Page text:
These walls are what stand long after the film festival, craft beer festival, conference discussions, food trucks, children’s dance program, photography exhibition and musical performances leave. Contrary to the image of Street Art and graffiti in the margins of society, in the case of these twenty or so muralists from a variety of backgrounds, painting in the public sphere is an integral part of the programming of a communities future, rather than a sign of its degradation.
We’re pleased that photographer Lluis Olive Bulbena shares some of the images he captured at Bostik Murals this summer with BSA readers.
It’s a cathedral of characters, this abandoned furniture factory forty kilometers outside of Barcelona. Cartoons, illustrations, portraits are everywhere; a curious collection of aerosol spray pieces that highlights the popularity of the animated and exaggerated personalities among graffiti and Street Artists in this region of the world.
The character may be a salty with a haggard stare, or reference a topic with a bit of satire. The scene may be serious, comical, ridiculous or purely sci-fi and horror. You discover the stories and allegories as you walk through the empty manufacturing rooms now flooded with natural light and dust. Expressions and situations here are full of drama that may trigger your empathy, startle your attention, elicit a shiver, or creepily fondle your funny bone.
Traveling Spanish urban photographer Lluis Olive Bulbena tells us that the economic crash of 2008 killed many factories like this in Spain and high youth unemployment drove many artists to adorn them with paintings like these. Because of the calm, serene environment of this particular ex-factory where artists roam freely and take long hours to complete these figures in the open air, the colorful forms may call to mind stained glass windows you see in more hallowed houses. Perhaps that is why Bulbena feels so moved that he’s christened this place “La Catedral” (The Cathedral).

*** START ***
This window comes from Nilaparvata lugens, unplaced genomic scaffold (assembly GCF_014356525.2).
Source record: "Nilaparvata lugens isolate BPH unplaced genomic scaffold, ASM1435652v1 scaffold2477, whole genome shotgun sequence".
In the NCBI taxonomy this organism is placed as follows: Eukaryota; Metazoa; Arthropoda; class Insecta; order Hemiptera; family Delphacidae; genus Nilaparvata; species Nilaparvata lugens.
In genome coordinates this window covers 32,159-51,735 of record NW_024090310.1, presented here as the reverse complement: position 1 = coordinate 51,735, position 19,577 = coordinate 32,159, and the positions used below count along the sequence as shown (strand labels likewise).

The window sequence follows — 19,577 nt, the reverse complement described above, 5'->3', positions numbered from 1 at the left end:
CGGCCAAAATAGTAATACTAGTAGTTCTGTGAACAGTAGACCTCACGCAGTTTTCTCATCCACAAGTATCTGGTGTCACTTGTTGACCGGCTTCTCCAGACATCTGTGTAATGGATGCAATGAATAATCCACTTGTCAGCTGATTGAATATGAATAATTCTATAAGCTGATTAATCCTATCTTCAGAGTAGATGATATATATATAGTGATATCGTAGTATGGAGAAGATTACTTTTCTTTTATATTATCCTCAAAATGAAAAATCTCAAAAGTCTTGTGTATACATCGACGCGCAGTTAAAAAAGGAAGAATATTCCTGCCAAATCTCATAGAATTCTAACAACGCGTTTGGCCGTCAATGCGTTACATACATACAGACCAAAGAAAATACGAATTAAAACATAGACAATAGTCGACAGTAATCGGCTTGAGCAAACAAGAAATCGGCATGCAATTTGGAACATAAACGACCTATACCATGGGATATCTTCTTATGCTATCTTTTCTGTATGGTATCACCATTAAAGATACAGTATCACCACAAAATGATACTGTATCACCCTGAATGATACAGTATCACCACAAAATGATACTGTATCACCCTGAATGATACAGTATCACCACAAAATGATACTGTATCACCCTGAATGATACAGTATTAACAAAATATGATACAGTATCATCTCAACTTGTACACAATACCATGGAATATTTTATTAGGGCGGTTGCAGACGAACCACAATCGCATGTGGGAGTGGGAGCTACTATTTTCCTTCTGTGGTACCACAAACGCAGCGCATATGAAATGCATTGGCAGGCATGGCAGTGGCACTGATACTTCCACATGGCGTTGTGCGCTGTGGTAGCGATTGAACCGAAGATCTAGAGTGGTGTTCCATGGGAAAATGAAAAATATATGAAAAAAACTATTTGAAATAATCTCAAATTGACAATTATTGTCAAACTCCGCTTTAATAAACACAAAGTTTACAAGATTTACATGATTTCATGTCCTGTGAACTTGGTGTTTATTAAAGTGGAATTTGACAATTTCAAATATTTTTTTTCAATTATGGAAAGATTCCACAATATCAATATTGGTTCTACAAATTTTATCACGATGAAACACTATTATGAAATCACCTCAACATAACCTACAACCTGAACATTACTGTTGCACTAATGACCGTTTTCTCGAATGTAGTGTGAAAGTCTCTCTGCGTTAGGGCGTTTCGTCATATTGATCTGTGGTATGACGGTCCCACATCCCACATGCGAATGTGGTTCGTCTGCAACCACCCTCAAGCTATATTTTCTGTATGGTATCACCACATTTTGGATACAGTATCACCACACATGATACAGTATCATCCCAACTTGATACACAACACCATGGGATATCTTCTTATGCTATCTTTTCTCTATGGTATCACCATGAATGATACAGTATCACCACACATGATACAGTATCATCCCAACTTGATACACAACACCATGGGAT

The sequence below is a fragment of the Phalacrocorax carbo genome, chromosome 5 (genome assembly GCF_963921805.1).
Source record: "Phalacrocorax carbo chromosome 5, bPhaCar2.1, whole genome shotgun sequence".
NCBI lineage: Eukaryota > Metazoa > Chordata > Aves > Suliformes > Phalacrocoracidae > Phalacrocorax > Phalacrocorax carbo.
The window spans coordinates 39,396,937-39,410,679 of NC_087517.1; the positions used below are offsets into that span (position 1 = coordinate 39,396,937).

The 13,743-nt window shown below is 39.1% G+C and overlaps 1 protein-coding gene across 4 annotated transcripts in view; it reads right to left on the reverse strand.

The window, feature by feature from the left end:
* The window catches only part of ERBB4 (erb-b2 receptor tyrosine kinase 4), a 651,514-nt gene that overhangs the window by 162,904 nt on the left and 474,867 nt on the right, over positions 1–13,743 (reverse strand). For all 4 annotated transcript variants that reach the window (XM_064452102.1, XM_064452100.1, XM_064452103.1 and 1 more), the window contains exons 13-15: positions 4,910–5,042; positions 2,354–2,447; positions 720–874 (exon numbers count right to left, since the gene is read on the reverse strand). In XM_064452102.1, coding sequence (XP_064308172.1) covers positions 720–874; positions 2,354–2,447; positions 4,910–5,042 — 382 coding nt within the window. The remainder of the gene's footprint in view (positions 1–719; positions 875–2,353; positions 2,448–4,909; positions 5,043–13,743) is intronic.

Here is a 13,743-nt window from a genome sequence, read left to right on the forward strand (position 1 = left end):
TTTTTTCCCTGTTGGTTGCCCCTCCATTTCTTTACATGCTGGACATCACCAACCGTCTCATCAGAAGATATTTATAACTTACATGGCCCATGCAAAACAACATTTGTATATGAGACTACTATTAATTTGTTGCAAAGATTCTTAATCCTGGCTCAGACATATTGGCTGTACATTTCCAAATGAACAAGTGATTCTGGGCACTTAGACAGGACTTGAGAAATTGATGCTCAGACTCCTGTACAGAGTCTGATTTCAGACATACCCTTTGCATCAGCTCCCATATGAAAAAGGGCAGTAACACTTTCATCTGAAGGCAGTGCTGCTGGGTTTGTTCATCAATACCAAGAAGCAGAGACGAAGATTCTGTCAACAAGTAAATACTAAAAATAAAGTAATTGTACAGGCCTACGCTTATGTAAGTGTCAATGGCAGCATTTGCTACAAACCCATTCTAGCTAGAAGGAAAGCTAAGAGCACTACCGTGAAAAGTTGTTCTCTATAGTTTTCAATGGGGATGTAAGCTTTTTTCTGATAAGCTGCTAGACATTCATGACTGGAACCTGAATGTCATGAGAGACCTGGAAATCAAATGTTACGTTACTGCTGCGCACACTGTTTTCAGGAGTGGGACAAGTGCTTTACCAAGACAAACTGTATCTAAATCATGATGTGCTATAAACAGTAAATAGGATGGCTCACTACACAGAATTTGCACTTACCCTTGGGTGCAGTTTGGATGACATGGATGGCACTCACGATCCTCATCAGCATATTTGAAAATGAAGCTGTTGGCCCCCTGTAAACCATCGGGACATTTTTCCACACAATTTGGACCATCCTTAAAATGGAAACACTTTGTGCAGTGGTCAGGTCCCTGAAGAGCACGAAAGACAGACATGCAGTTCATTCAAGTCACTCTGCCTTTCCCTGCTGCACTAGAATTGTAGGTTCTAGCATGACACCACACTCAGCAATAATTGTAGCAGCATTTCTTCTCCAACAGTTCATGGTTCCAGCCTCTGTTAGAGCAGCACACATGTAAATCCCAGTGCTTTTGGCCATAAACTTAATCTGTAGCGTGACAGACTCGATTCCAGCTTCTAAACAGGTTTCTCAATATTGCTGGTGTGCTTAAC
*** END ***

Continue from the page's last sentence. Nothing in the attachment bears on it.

We thank him for sharing these images from his latest pilgrimage with BSA readers.
Barcelona was known as a city at the epicenter of a bustling lively organic Street Art scene in the mid 2000s. Today that has greatly been cracked down upon by authorities but the Spanish city now boasts a mural festival called Open Walls, which celebrated its third edition last month with public works spanning a great number of influences and styles. Of course there is still plenty of autonomous unpermissioned Street Art to be seen as well.
This years’ interventions included new large format walls from Roc Blackblock, Ethos, Borondo, Zosen and Mina Hamada, and Mohamed Lghacham. Site specific walls included works by BYG, Enric Font, Sav45, Rubicon, Tayone, and Reskate Studio with Marina Capdevila and Amaia Arrazola. Boldly, the festival featured an open call to the first 20 respondents to paint a huge project together, effectively disarming any accusations of hierarchical favoritism or gate keeping.
Open Walls 2015 also featured a conference with speakers, debates, tours and workshops that expand the discussion of art in the urban environment beyond typical Street Art and graffiti fare. The academic and institutional world is gradually grappling with bigger questions around urban planning and public space as it pertains to art in the streets and formal art teaching is still broadening its consideration of an artist movement that started quite outside its purview.
Invited speakers included photographer Martha Cooper, graffiti artist and historian Jay Edlin, RJ Rushmore of Vandalog, Sergi Díaz (ICUB), representatives of the Madrid Street Art Project, philosopher Gabriela Berti, art historian Will Shank, and conservator Rosa Senserrich. The international and multidisciplinary program of professionals addressed issues regarding documentation, conservation, restoration, the history of Street Art, and its evolving role in the urban experience.
Here are some images courtesy of the festival photographer Fernando Alcalá Losa and of BSA contributor Lluis Olive Bulbena.
Summertiiiiiiiiiiimmme, and the living is eaaaaassssssyyyyy. Yessir, today is the first day of Summer here in New York and the longest day of the year – which means you can take a nap under a tree in the park or on your towel at the beach and still have plenty of time to play when you wake up. There are abandoned buildings to explore, murals to paint, wheat-pastes to stick, interventions to engineer, stencils to cut, selfies to snapchat, potato chips to eat, beer to swig. That couch by the window is calling me even now, the big temptress, as she does so often on these languorous days, induced by the heat. But I will not heed her siren song.
Here’s our weekly interview with the street, this week featuring Bezt, Buff Monster, Dain, Dee Dee, Faile, Fra. Biancoshock, Free Humanity, Gold Loxe, Li-Hill, Natalia Rak, Okuda, Old Broads, Phoebe, Sophia Hirsch and Johannes Mundinger, and Simon Vazquez and Sebastien Waknine.